We walk the traditional Via Dolorosa (Way of Suffering) that dates back to Crusader times. Why did this become the route, when it's obvious from archaeology that it's not correct? "Europeans had their shops here, so it was a natural path to travel." There are still shops on both sides of the Via Dolorosa today. Our destination is the roof of the Church of the Holy Sepulcher. While we sit in the shade, Marc teaches us about the excruciating physical nature of crucifixion. "In your hands I commit my spirit" was on the lips of every dying righteous Jew.

Stone carving on a roof wall
Church of the Holy Sepulcher
We have to race through the Church of the Ascension (Holy Sepulcher). I'm glad W and I saw it last week. Several stations are closed for mass in the Orthodox section. When we emerge, Marc talks about the responsibility of the tour participants. "God has brought you here to make you witnesses. Your testimony from here on is predicated on reality. Jesus was not just a story or idea. He was God's son, sent as a living person in this region." He urges us to continue further study and exploration of our faith.

Our last stop is the Western Wall. Men and women separate to pray at the wall. It is the area closest to where the Temple stood and still a working synagogue. Jews belief the Presence of God was never removed from the wall. It is the physical center of their prayers. Messengers began to put notes into the wall for those who could not come themselves; the tradition has grown to where people place prayers in the cracks between the stones of the wall.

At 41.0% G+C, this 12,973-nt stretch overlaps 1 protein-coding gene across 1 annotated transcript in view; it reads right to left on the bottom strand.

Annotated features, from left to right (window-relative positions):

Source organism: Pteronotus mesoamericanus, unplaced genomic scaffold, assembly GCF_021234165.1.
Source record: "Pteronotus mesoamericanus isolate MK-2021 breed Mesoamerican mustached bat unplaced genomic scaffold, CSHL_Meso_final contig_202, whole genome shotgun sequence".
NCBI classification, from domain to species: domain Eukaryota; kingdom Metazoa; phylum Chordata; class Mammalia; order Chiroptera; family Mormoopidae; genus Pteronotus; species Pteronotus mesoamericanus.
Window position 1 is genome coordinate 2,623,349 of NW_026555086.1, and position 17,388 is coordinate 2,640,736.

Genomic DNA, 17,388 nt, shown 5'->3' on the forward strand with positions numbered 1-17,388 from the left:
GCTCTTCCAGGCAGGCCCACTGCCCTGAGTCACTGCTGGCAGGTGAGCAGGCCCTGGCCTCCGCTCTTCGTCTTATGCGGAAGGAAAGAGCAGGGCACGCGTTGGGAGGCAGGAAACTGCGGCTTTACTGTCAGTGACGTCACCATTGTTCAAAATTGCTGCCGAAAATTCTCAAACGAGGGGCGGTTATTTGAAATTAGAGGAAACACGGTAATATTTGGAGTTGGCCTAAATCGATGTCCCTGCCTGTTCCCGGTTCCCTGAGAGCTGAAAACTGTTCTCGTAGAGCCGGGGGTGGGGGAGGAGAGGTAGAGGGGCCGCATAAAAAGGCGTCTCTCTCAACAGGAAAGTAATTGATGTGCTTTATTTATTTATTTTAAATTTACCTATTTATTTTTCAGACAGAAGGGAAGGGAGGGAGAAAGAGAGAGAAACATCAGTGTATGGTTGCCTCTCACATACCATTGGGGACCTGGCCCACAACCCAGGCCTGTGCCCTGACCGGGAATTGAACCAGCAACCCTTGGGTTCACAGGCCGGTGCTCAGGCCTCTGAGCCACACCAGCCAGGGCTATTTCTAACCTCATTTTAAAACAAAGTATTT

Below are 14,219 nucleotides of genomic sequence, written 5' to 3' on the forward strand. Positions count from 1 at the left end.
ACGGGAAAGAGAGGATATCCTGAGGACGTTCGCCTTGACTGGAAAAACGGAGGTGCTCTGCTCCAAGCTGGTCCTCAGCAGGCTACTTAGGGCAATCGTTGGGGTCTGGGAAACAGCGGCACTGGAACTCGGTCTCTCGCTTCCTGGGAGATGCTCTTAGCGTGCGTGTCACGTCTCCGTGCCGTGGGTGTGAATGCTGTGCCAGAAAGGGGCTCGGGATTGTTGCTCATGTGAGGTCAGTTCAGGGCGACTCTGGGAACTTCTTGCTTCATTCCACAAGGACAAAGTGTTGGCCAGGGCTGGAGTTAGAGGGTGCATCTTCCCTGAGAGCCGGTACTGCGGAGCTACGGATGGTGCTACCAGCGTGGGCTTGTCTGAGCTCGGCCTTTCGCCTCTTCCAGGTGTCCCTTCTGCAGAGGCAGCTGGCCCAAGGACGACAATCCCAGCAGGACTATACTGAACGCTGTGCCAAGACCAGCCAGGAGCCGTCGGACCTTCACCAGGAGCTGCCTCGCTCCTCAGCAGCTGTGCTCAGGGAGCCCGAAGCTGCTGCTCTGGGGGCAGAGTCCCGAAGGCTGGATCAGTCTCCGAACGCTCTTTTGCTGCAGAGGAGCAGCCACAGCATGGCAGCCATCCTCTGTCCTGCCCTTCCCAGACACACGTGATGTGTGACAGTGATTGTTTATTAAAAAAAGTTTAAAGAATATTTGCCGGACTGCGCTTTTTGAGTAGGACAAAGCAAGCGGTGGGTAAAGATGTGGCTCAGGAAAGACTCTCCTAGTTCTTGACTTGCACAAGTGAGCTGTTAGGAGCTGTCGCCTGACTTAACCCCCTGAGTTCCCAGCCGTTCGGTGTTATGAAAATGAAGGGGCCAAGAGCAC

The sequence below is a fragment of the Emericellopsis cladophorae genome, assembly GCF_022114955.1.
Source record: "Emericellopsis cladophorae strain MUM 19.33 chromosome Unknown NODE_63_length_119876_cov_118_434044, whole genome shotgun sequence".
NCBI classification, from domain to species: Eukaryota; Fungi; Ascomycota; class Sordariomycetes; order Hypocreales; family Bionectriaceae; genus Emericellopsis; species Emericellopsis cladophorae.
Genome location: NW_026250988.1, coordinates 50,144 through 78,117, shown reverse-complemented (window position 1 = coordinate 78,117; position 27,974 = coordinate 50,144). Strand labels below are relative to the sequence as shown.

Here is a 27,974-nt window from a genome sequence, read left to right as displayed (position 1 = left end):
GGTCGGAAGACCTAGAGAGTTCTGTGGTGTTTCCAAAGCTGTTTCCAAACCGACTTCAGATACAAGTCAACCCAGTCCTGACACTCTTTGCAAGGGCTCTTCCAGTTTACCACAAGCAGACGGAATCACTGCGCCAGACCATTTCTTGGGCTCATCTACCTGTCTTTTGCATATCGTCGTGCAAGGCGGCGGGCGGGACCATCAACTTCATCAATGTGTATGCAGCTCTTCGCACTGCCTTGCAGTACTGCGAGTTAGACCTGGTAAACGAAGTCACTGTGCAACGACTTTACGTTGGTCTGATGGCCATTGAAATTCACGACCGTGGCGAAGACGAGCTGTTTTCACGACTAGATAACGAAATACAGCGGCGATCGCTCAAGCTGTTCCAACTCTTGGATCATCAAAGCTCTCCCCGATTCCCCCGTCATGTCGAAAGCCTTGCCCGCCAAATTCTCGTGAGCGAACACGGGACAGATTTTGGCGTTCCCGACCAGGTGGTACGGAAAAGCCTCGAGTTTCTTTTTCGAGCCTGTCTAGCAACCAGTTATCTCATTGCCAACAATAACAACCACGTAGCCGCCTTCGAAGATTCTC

Hundreds of women stand in the smaller space. They are reading scriptures, rocking, sitting in chairs, or touching the wall. A bookshelf with Hebrew scriptures leans near the entry. A bride in full white dress and bouquet comes to pray. She leans her head against the wall near the men's fenced area. A male hand holding a video camera reaches over the wall to record her prayers as she looks his way and poses. She's tall. She looks across the wall for someone she knows before returning to pray and then walk away, train dragging across the stone floor, flowers in hand.

We wait for our busses outside the Dung Gate. I get a chance to say thanks to Avi, a superb tour guide on the other bus. He was SO helpful in identifying customs and plants and cultural items when Ilan was elsewhere.

Jeff's card: pencil rubbing of pilgrim graffiti in
the stairwell of the Church of the Holy Sepulcher
(red cross and edging for our Red Bus)
Before we drop Ilan off, W presents three cards on behalf of Red Bus riders: to Jeff - with a Moleskin notebook to record future adventures (our bus' prof and scholar), Ilan - with a few chocolates (excellent Israeli tour guide), and Shimon - with a portrait of his face in the rearview mirror (great bus driver). We cheer them on for their good work. On the other bus, Vanguard's Carolyn Degelman does the same for her driver Allah and tour guide Avi.

Last week at the Church of the Ascension, I made a few  pencil rubbings over the carvings in the stone walls. I painted small red and blue borders as appropriate to each bus to make thank-you cards. We passed them around the two busses last week and hopefully everyone had time to sign them. I'd collect them in the evenings so they didn't get rumpled or lost.

Back at the hotel, we rush through supper and use a black Sharpee to identify "Amy Turnage's Portable Laundry" on W's dry bag. He passes it along so she can do her laundry for the rest of the trip.

Then it's time for the final evening session. Marc and Jeff are at a meeting in town. Amy gives us instructions on traveling back home. W presents her with the card signed by both busses. We cheer her wonderful kids for their hospitable come-along spirits.